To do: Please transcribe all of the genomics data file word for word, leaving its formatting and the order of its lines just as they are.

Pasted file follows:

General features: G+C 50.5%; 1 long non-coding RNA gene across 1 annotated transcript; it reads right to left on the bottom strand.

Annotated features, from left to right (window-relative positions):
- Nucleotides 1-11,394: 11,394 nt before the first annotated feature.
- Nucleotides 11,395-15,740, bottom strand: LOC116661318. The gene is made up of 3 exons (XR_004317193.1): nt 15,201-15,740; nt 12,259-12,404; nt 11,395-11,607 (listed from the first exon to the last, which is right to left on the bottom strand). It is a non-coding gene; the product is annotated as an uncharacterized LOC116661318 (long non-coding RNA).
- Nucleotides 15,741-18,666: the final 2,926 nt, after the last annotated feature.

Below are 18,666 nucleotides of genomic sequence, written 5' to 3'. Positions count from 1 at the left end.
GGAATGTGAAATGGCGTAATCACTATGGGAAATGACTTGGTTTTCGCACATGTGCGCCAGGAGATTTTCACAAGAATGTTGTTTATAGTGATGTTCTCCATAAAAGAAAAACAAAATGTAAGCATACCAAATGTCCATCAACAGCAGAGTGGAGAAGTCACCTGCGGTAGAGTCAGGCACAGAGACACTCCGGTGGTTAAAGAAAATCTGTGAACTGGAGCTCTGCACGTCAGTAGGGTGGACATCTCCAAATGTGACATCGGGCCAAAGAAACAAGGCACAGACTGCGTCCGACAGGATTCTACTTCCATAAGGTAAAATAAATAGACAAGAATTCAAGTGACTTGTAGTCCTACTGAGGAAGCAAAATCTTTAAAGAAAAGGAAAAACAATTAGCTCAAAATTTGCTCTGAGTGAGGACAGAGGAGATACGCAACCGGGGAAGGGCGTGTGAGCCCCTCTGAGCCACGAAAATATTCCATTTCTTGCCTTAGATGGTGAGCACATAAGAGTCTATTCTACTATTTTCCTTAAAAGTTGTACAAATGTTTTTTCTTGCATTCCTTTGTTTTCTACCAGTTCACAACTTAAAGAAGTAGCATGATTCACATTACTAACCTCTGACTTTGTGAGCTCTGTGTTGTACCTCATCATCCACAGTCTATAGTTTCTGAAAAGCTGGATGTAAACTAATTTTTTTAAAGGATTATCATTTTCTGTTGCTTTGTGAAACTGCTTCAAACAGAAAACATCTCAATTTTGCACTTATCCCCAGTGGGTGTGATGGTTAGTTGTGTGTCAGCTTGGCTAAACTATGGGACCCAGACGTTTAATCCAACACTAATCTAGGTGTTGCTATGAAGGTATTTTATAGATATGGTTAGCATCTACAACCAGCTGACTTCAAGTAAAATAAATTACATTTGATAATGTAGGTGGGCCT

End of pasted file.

General features: G+C 50.5%; 1 long non-coding RNA gene across 1 annotated transcript; it reads right to left on the bottom strand.

Annotated features, from left to right (window-relative positions):
- Nucleotides 1-11,394: 11,394 nt before the first annotated feature.
- Nucleotides 11,395-15,740, bottom strand: LOC116661318. The gene is made up of 3 exons (XR_004317193.1): nt 15,201-15,740; nt 12,259-12,404; nt 11,395-11,607 (listed from the first exon to the last, which is right to left on the bottom strand). It is a non-coding gene; the product is annotated as an uncharacterized LOC116661318 (long non-coding RNA).
- Nucleotides 15,741-18,666: the final 2,926 nt, after the last annotated feature.

Below are 18,666 nucleotides of genomic sequence, written 5' to 3'. Positions count from 1 at the left end.
GGAATGTGAAATGGCGTAATCACTATGGGAAATGACTTGGTTTTCGCACATGTGCGCCAGGAGATTTTCACAAGAATGTTGTTTATAGTGATGTTCTCCATAAAAGAAAAACAAAATGTAAGCATACCAAATGTCCATCAACAGCAGAGTGGAGAAGTCACCTGCGGTAGAGTCAGGCACAGAGACACTCCGGTGGTTAAAGAAAATCTGTGAACTGGAGCTCTGCACGTCAGTAGGGTGGACATCTCCAAATGTGACATCGGGCCAAAGAAACAAGGCACAGACTGCGTCCGACAGGATTCTACTTCCATAAGGTAAAATAAATAGACAAGAATTCAAGTGACTTGTAGTCCTACTGAGGAAGCAAAATCTTTAAAGAAAAGGAAAAACAATTAGCTCAAAATTTGCTCTGAGTGAGGACAGAGGAGATACGCAACCGGGGAAGGGCGTGTGAGCCCCTCTGAGCCACGAAAATATTCCATTTCTTGCCTTAGATGGTGAGCACATAAGAGTCTATTCTACTATTTTCCTTAAAAGTTGTACAAATGTTTTTTCTTGCATTCCTTTGTTTTCTACCAGTTCACAACTTAAAGAAGTAGCATGATTCACATTACTAACCTCTGACTTTGTGAGCTCTGTGTTGTACCTCATCATCCACAGTCTATAGTTTCTGAAAAGCTGGATGTAAACTAATTTTTTTAAAGGATTATCATTTTCTGTTGCTTTGTGAAACTGCTTCAAACAGAAAACATCTCAATTTTGCACTTATCCCCAGTGGGTGTGATGGTTAGTTGTGTGTCAGCTTGGCTAAACTATGGGACCCAGACGTTTAATCCAACACTAATCTAGGTGTTGCTATGAAGGTATTTTATAGATATGGTTAGCATCTACAACCAGCTGACTTCAAGTAAAATAAATTACATTTGATAATGTAGGTGGGCCT